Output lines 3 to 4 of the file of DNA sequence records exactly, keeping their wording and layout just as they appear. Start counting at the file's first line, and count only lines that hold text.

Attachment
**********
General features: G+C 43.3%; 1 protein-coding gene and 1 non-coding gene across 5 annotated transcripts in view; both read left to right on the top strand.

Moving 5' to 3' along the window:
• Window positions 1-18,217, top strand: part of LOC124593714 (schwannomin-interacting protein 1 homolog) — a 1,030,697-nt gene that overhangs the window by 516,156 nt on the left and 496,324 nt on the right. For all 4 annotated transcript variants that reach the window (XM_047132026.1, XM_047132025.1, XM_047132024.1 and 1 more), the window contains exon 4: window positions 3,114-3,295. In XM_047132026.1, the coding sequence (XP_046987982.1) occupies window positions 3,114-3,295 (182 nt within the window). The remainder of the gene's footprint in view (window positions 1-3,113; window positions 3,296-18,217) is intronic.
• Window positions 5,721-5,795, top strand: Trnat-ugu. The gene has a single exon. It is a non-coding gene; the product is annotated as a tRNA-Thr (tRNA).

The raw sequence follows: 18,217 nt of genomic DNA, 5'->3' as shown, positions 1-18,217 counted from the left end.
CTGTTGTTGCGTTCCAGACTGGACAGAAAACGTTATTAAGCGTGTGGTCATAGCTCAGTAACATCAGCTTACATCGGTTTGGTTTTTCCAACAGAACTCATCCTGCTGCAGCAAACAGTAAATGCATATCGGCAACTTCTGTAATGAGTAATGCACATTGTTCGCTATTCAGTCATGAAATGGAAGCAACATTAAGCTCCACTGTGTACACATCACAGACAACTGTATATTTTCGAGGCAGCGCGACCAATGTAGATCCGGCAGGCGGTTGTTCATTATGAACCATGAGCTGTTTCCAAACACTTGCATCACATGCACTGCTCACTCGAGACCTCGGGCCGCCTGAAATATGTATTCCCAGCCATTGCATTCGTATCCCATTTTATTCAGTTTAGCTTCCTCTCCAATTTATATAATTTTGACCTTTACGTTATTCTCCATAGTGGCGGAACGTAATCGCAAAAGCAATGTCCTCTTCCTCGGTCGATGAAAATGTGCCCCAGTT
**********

• Window positions 1-18,217, top strand: part of LOC124593714 (schwannomin-interacting protein 1 homolog) — a 1,030,697-nt gene that overhangs the window by 516,156 nt on the left and 496,324 nt on the right. For all 4 annotated transcript variants that reach the window (XM_047132026.1, XM_047132025.1, XM_047132024.1 and 1 more), the window contains exon 4: window positions 3,114-3,295. In XM_047132026.1, the coding sequence (XP_046987982.1) occupies window positions 3,114-3,295 (182 nt within the window). The remainder of the gene's footprint in view (window positions 1-3,113; window positions 3,296-18,217) is intronic.
• Window positions 5,721-5,795, top strand: Trnat-ugu. The gene has a single exon. It is a non-coding gene; the product is annotated as a tRNA-Thr (tRNA).